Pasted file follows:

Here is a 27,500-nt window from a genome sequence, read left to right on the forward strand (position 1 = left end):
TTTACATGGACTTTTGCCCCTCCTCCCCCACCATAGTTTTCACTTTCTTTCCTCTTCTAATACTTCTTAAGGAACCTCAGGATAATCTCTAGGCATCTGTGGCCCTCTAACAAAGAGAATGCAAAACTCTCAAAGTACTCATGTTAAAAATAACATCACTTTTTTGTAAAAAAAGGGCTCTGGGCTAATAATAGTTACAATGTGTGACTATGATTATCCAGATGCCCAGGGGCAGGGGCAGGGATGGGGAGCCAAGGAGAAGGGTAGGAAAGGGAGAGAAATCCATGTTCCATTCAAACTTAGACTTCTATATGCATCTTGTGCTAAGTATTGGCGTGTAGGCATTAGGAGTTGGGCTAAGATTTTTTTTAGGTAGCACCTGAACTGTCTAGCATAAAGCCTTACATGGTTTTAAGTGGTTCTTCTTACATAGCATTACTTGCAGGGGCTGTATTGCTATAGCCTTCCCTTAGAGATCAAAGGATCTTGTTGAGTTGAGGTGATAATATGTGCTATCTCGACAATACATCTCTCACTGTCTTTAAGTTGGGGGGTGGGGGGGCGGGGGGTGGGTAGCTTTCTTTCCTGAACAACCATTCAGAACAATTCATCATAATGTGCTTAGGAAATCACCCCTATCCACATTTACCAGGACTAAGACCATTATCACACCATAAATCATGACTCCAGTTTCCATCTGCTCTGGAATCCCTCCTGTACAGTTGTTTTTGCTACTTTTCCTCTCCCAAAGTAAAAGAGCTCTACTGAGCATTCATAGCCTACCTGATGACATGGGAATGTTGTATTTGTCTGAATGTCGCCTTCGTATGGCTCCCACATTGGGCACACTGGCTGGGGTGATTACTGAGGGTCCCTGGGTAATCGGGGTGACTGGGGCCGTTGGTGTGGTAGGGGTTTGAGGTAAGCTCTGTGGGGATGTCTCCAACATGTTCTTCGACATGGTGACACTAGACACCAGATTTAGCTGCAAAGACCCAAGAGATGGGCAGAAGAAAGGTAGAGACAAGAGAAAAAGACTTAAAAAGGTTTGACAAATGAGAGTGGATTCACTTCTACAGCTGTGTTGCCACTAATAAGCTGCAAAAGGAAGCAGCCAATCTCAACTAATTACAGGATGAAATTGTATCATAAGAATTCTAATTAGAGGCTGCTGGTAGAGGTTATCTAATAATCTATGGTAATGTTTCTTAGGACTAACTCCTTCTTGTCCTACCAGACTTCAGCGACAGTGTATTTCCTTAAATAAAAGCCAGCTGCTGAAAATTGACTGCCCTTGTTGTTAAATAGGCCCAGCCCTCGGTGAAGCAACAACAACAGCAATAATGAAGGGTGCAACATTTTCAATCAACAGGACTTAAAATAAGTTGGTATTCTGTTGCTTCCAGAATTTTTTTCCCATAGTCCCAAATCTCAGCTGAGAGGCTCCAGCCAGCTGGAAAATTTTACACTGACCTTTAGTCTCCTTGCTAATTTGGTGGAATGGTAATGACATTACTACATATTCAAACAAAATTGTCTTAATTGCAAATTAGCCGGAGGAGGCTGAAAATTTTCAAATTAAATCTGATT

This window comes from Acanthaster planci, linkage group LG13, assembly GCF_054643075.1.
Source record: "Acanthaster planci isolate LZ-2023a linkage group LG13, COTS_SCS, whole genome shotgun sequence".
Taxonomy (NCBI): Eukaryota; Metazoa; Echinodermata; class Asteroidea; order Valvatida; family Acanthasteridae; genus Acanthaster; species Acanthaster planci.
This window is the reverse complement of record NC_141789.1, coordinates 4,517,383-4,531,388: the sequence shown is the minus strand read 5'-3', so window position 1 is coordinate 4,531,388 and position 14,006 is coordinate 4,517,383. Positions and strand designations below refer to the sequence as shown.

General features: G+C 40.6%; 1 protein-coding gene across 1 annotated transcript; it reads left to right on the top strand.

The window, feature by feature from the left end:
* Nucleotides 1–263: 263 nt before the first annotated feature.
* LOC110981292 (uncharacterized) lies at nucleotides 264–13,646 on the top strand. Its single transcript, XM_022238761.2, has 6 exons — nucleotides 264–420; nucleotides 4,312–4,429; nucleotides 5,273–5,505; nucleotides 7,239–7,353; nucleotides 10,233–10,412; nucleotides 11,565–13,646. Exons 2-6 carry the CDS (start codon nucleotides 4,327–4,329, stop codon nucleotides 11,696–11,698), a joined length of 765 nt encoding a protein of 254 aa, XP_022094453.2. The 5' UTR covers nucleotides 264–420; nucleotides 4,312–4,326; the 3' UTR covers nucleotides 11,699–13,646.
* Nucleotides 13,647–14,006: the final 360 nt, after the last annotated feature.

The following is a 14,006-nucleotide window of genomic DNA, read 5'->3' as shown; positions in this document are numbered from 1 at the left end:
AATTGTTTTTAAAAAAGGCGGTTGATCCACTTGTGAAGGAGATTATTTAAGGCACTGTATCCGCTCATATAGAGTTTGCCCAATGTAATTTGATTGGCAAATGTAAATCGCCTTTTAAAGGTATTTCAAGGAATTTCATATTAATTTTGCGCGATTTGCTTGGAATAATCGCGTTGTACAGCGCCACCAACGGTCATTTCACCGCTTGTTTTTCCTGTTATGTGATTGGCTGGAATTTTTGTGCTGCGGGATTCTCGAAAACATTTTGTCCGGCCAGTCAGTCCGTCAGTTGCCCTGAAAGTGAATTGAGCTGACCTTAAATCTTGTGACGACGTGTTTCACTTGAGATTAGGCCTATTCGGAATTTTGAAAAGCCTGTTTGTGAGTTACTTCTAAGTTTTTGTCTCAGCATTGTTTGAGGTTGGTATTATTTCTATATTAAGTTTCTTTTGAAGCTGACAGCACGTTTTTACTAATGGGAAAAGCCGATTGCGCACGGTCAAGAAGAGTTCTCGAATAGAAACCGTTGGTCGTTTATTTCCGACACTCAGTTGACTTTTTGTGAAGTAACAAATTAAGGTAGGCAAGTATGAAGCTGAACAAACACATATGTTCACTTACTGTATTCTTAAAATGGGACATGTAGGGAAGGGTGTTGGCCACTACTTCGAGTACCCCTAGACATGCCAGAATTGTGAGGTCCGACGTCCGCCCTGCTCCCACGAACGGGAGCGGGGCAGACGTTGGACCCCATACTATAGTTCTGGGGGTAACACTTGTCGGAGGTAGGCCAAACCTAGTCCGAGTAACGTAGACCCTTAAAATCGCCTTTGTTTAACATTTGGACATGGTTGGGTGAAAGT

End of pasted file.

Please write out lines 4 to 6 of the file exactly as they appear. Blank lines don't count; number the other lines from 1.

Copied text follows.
Source record: "Acanthaster planci isolate LZ-2023a linkage group LG13, COTS_SCS, whole genome shotgun sequence".
Taxonomy (NCBI): Eukaryota; Metazoa; Echinodermata; class Asteroidea; order Valvatida; family Acanthasteridae; genus Acanthaster; species Acanthaster planci.
This window is the reverse complement of record NC_141789.1, coordinates 4,517,383-4,531,388: the sequence shown is the minus strand read 5'-3', so window position 1 is coordinate 4,531,388 and position 14,006 is coordinate 4,517,383. Positions and strand designations below refer to the sequence as shown.